Amounts designated by management for specific purposes, including withholdings from merchants to collateralize their contingent liabilities and processing reserves, and by contractual terms of debt agreements are considered restricted cash.  As of March 31, 2015 and 2014 the Company held as merchant reserves $51,494 and $52,994, respectively.

Accounts Receivable
Accounts receivable represents the uncollected portion of amounts recorded as revenues.  Management performs periodic analyses to evaluate all outstanding accounts receivable to estimate an allowance for doubtful accounts that may not be collectible, based on the best facts available to management.  Management considers historical collection patterns, accounts receivable aging trends and specific identification of disputed invoices in its analysis.  After all reasonable attempts to collect a receivable have failed, the receivable is directly written off.  As of March 31, 2015 and 2014, the balance of the allowance for doubtful accounts was $69,310 and $29,826, respectively, and there were no customers that possessed a balance greater than 10%.

Due from Distributors
Amounts represent purchases made by Money-on-Mobile consumers for which payment was made to an agent. As of March 31, 2015 and 2014, there were three and two distributors, which comprised 80% and 62%, respectively.  
 
Property and Equipment
Property and equipment are stated at cost, less accumulated depreciation and amortization, using the straight-line method based on estimated useful lives of three to five years. The building purchased in 2015 by MMPL in India has an estimated useful life of 39 years.  Repairs and maintenance are charged to expense as incurred. Expenditures that increase the value or productive capacity of assets are capitalized. When property and equipment are retired, sold, or otherwise disposed of, the asset's carrying amount and related accumulated depreciation are removed from the accounts and any gain or loss is reflected in the consolidated statements of operations and comprehensive operations.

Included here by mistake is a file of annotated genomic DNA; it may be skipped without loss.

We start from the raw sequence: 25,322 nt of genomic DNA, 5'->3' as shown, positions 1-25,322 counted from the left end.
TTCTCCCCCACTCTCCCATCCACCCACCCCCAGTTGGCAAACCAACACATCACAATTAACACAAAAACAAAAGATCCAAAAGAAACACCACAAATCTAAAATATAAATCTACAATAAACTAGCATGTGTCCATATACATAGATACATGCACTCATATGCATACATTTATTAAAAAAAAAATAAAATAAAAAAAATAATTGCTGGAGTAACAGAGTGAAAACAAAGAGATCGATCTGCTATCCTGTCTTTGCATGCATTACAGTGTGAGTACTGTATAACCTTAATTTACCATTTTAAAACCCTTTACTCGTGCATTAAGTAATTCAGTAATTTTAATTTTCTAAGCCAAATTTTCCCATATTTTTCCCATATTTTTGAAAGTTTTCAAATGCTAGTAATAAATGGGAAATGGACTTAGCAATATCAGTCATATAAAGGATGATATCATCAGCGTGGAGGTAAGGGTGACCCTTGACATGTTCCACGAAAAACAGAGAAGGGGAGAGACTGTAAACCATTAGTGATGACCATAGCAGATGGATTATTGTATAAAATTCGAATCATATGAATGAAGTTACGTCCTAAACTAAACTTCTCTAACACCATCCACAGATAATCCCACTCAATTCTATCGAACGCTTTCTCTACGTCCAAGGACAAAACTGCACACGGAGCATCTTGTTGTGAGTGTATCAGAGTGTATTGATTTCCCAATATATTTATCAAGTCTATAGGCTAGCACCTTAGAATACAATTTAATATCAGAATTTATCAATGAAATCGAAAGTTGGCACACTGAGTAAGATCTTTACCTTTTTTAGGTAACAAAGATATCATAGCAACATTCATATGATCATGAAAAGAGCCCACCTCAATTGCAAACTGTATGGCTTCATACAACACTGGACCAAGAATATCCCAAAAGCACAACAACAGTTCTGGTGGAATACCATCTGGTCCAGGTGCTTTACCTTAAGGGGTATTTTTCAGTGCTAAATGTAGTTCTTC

Residual Portfolios
Residual portfolios represent investments in (purchases of) recurring monthly residual income streams derived from credit card processing fees paid by merchants in the United States indirectly to third parties. We purchase portfolios of recurring monthly residual income streams from ISOs as long-term investments. We value the recurring monthly residual income streams on a net present value basis and acquire the recurring monthly residual income stream through a negotiated agreement with the ISO. Residual portfolios are recorded at cost and amortized over an estimated 10 year life into Cost of revenues in the Statement of Operations. Each residual portfolio is amortized based on the percentage of actual cash received to total expected future cash flows adjusted for the expected attrition of the portfolio. The recurring monthly residual income streams are paid by processors to us on a monthly basis. Although history within the industry indicates the cash flows from such income streams are reasonably predictable, the future cash flows are predicated on consumers continued use of credit and debit cards to purchase goods and services from merchants having our service to accept electronic payments. Quarterly, we evaluate our cash flow estimates and prospectively adjust future amortization.


37


Equity Investment
Prior to obtaining control in January 2014 (See Note 3 - Business Acquisitions), Money-on-Mobile was accounted for as an equity method investment, as the Company had the ability to exercise significant influence, but did not control the enterprise and was not the primary beneficiary. Under the equity method of accounting, the Company recorded its proportionate share of the net earnings or losses of Money-on-Mobile and a corresponding increase or decrease to the investment balances. In addition, the Company accounted for share issuances by Money-on-Mobile as if the Company had sold a proportional share of its investment and recorded any resulting gain or loss.  The Company evaluates its equity method investments for impairment whenever events or changes in circumstances indicate that the carrying amounts of such investments may not be recoverable.  No impairments were recorded during years ended March 31, 2015 or 2014.
 
Deferred Consulting Fees
At the time the Company executes a vendor agreement where common stock is issued for services, the Company records the estimated value of the services as Other Current Assets in the Consolidated Balance Sheet with a corresponding credit to Common Stock and Additional Paid in Capital. Subsequently, during the term of the contract, the Company records a charge to Selling, general and administrative expense the Consolidated Statement of Operations as the vendor services are performed and simultaneously records a corresponding decrease to the asset balance.

Deferred Financing Costs